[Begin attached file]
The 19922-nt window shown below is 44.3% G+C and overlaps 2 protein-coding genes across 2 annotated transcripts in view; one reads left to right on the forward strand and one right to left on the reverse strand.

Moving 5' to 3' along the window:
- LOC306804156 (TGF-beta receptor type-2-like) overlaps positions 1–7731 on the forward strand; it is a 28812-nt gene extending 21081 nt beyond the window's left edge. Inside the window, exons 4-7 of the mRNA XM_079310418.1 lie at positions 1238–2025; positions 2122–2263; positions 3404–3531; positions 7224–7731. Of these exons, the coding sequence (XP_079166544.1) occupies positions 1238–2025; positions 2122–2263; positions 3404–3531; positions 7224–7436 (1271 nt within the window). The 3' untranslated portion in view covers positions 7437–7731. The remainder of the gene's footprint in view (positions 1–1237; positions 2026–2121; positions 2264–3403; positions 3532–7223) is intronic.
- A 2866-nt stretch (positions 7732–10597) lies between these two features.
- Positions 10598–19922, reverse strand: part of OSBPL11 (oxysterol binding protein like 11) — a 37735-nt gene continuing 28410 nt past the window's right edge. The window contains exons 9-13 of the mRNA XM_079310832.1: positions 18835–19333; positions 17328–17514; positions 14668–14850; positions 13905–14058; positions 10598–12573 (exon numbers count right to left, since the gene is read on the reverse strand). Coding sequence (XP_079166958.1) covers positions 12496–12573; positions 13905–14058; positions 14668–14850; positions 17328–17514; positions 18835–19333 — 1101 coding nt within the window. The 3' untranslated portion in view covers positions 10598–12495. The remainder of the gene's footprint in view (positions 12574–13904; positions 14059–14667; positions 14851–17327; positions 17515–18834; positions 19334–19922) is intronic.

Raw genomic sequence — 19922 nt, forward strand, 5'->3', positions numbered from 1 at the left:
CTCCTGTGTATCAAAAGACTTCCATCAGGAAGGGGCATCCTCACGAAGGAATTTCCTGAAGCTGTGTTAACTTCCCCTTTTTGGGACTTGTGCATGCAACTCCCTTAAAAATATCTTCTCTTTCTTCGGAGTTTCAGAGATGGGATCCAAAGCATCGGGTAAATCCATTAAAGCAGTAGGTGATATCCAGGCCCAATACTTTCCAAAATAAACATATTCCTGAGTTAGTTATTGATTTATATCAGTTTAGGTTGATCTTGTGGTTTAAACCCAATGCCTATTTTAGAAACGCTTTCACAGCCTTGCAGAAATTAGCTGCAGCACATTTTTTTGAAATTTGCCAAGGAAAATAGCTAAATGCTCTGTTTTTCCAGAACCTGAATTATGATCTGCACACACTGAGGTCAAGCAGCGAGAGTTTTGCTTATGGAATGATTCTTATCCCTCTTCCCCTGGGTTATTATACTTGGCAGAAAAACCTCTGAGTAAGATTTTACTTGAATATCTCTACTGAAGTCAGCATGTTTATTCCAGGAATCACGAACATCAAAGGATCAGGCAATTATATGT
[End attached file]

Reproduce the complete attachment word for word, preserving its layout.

The 19922-nt window shown below is 44.3% G+C and overlaps 2 protein-coding genes across 2 annotated transcripts in view; one reads left to right on the forward strand and one right to left on the reverse strand.

Moving 5' to 3' along the window:
- LOC306804156 (TGF-beta receptor type-2-like) overlaps positions 1–7731 on the forward strand; it is a 28812-nt gene extending 21081 nt beyond the window's left edge. Inside the window, exons 4-7 of the mRNA XM_079310418.1 lie at positions 1238–2025; positions 2122–2263; positions 3404–3531; positions 7224–7731. Of these exons, the coding sequence (XP_079166544.1) occupies positions 1238–2025; positions 2122–2263; positions 3404–3531; positions 7224–7436 (1271 nt within the window). The 3' untranslated portion in view covers positions 7437–7731. The remainder of the gene's footprint in view (positions 1–1237; positions 2026–2121; positions 2264–3403; positions 3532–7223) is intronic.
- A 2866-nt stretch (positions 7732–10597) lies between these two features.
- Positions 10598–19922, reverse strand: part of OSBPL11 (oxysterol binding protein like 11) — a 37735-nt gene continuing 28410 nt past the window's right edge. The window contains exons 9-13 of the mRNA XM_079310832.1: positions 18835–19333; positions 17328–17514; positions 14668–14850; positions 13905–14058; positions 10598–12573 (exon numbers count right to left, since the gene is read on the reverse strand). Coding sequence (XP_079166958.1) covers positions 12496–12573; positions 13905–14058; positions 14668–14850; positions 17328–17514; positions 18835–19333 — 1101 coding nt within the window. The 3' untranslated portion in view covers positions 10598–12495. The remainder of the gene's footprint in view (positions 12574–13904; positions 14059–14667; positions 14851–17327; positions 17515–18834; positions 19334–19922) is intronic.

Raw genomic sequence — 19922 nt, forward strand, 5'->3', positions numbered from 1 at the left:
CTCCTGTGTATCAAAAGACTTCCATCAGGAAGGGGCATCCTCACGAAGGAATTTCCTGAAGCTGTGTTAACTTCCCCTTTTTGGGACTTGTGCATGCAACTCCCTTAAAAATATCTTCTCTTTCTTCGGAGTTTCAGAGATGGGATCCAAAGCATCGGGTAAATCCATTAAAGCAGTAGGTGATATCCAGGCCCAATACTTTCCAAAATAAACATATTCCTGAGTTAGTTATTGATTTATATCAGTTTAGGTTGATCTTGTGGTTTAAACCCAATGCCTATTTTAGAAACGCTTTCACAGCCTTGCAGAAATTAGCTGCAGCACATTTTTTTGAAATTTGCCAAGGAAAATAGCTAAATGCTCTGTTTTTCCAGAACCTGAATTATGATCTGCACACACTGAGGTCAAGCAGCGAGAGTTTTGCTTATGGAATGATTCTTATCCCTCTTCCCCTGGGTTATTATACTTGGCAGAAAAACCTCTGAGTAAGATTTTACTTGAATATCTCTACTGAAGTCAGCATGTTTATTCCAGGAATCACGAACATCAAAGGATCAGGCAATTATATGT